Republican lawmakers are ratcheting up their opposition to the Federal Communications Commission’s plan to vote on net neutrality rules at its meeting next week, warning against what they see as an unwarranted regulatory overreach.
Fred Upton (R-Mich.), who will chair the House Energy and Commerce Committee in the next session of Congress, called on FCC Chairman Julius Genachowski to release the text of the order, and to delay the vote to allow the public to comment.
“Your proposal to adopt network neutrality rules is likely the most controversial item the FCC has had before it in at least a decade,” Upton wrote in a letter to Genachowski. “It holds huge implications for the future of the Internet, investment, innovation and jobs.”
Upton’s letter was signed by Reps. Greg Walden (R-Ore.) and Lee Terry (R-Neb.), who will serve as the chairman and vice chairman of the Commerce Committee’s Subcommittee on Communications and Technology, respectively.
The letter, delivered on Thursday, comes as the latest salvo in the GOP opposition to Genachowski’s net neutrality proposal. Sen. Kay Bailey Hutchison yesterday filed an amendment that would bar the FCC from using any of its appropriated funding to enforce the order, a measure that would make it unlawful for the agency “to adopt, implement, or otherwise litigate any network neutrality based rules, protocols, or standards.”
“The FCC chairman’s attempt to impose new government regulations on the Internet is unnecessary government overreach that will stifle future innovation,” Hutchison, the ranking member of the Senate Commerce Committee, said in a statement.
Hutchison was also one of 29 Senate Republicans, including Minority Leader Mitch McConnell (Ky.), who signed a letter delivered to Chairman Genachowski on Wednesday asking him to abandon his proposal.
“The Internet as an open platform for innovation is not an aspiration, it is a reality — the United States does not need new burdensome regulations to make it so,” they wrote. “This is an unjustified and unnecessary expansion of government control over private enterprise.”
An FCC spokeswoman did not immediately respond to a request for comment on the various lawmakers’ protests.
The flurry of opposition comes as Genachowski and his staff are finalizing the order, which is not expected to be made public until after the meeting. Genachowski has billed the rules as a compromise, backing down from an earlier proposal to reclassify broadband as a regulated telecommunications service and allow ISPs to reach paid prioritization agreements with content providers. The order also only shields wireless providers from net neutrality obligations, save for a basic no-blocking rule.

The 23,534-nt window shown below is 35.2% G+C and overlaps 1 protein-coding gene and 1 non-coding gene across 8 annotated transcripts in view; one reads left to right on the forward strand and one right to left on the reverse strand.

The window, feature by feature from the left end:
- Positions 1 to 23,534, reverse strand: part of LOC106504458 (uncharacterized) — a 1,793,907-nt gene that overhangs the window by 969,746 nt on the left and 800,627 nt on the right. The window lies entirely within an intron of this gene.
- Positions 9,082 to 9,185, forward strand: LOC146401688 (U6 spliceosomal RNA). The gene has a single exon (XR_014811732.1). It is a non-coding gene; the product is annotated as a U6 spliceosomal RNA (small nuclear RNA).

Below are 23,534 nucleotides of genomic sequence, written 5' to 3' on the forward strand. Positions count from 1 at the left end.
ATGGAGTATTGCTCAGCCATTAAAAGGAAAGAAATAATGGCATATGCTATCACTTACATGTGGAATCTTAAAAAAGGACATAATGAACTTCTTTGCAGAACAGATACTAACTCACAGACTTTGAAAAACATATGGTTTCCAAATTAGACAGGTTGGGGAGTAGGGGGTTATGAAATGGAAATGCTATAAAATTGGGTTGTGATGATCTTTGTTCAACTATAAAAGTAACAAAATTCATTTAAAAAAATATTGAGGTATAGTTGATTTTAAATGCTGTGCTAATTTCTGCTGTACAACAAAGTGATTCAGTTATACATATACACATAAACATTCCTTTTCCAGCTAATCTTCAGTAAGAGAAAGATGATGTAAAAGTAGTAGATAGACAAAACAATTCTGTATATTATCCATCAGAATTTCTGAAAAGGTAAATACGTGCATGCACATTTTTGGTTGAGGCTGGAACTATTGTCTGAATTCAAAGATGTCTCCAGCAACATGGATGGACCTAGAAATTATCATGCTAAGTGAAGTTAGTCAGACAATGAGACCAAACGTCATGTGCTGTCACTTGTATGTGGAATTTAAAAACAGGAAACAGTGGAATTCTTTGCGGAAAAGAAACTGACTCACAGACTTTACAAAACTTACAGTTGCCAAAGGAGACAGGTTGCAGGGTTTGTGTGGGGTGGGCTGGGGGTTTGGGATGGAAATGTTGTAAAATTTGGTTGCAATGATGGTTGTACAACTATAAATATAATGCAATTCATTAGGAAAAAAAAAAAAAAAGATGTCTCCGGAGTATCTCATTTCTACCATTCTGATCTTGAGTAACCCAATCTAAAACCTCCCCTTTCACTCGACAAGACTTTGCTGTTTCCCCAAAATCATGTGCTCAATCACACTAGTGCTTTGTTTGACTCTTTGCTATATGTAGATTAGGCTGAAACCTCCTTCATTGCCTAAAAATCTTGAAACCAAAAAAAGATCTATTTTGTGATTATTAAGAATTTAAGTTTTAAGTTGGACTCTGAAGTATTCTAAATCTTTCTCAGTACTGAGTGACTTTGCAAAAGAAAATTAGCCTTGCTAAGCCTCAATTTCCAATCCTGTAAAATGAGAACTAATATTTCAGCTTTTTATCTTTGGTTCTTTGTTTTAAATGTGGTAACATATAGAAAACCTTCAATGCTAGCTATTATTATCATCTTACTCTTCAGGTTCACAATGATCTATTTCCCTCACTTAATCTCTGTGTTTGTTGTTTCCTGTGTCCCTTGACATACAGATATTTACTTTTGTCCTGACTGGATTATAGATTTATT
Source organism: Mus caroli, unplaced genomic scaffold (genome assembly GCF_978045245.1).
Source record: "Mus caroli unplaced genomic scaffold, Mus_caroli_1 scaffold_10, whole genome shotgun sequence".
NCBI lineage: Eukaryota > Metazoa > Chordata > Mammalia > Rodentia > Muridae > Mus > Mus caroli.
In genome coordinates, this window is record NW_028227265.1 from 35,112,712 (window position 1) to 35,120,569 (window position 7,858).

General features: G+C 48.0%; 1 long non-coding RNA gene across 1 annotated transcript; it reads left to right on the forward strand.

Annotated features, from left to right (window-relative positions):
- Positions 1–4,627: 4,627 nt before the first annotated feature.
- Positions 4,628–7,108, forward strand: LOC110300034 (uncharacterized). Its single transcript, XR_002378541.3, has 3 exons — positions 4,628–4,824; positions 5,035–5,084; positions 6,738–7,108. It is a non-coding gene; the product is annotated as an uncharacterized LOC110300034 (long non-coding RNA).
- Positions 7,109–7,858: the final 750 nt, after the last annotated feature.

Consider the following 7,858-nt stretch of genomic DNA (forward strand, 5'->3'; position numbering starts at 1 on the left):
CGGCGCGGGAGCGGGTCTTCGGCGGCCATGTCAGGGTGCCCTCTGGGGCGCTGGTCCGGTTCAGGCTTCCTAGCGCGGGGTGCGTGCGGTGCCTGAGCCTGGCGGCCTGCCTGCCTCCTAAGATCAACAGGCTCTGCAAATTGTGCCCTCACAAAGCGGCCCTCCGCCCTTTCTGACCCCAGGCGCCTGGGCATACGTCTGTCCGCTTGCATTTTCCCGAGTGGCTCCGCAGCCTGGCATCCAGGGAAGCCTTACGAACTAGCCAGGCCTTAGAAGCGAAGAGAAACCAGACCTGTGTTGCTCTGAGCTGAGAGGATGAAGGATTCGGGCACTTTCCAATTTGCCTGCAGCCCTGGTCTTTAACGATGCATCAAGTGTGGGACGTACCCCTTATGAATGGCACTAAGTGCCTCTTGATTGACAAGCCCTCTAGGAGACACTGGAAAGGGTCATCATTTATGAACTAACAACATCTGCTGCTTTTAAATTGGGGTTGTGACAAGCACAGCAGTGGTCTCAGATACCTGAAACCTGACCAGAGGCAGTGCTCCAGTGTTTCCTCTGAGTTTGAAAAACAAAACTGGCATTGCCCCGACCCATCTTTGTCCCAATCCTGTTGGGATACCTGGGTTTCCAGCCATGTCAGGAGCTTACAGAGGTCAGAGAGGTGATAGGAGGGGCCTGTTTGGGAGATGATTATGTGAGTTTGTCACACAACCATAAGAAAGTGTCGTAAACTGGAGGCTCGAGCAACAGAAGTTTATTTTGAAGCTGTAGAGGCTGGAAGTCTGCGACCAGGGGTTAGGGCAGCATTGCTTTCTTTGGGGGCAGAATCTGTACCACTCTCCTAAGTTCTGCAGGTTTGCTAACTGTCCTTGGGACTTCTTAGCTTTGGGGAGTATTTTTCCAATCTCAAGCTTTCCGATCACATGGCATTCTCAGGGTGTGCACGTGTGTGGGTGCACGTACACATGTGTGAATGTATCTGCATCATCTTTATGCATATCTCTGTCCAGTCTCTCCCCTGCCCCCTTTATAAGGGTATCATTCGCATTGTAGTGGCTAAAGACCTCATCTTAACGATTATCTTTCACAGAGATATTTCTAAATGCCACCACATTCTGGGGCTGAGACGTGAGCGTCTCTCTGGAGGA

That was enough to secure at least the nominal support of major phone and cable companies, though the two Republicans on the commission blasted the idea. Genachowski’s two fellow Democrats have both expressed dismay that the order will not go further to keep the Internet a level playing field.
Several net neutrality advocacy groups have also panned the exemption for wireless providers, and warned that the provision covering paid prioritization agreements, as well as the definition of broadband access, will create loopholes that could allow service providers to violate the spirit, if not the letter, of the rules.
In his call for Genachowski to publish the order ahead of the vote, Upton stressed that the companies that would be most affected by the rules — ISPs — have offered only conditional support, saying publicly that they can live with the chairman’s framework as they understand it, but not ruling out a potential legal challenge or other opposition once they see the final version.
“You have said that you are simply proposing rules of the road that everyone supports and you have invoked the names of many companies and public interest groups as endorsing the draft,” Upton wrote. “Yet many of these same entities have stressed that they have not seen the item and will reserve judgment until they can examine the text. It is only fair to allow those you say support the proposal to see what it is you say they are supporting.”
Upton reiterated his pledge to launch a campaign of “strict oversight” of the FCC in the next session of Congress, vowing to hold a series of hearings beginning early next year.
The FCC is scheduled to vote on the order Tues., Dec. 21.
Kenneth Corbin is an associate editor at InternetNews.com, the news service of Internet.com, the network for technology professionals.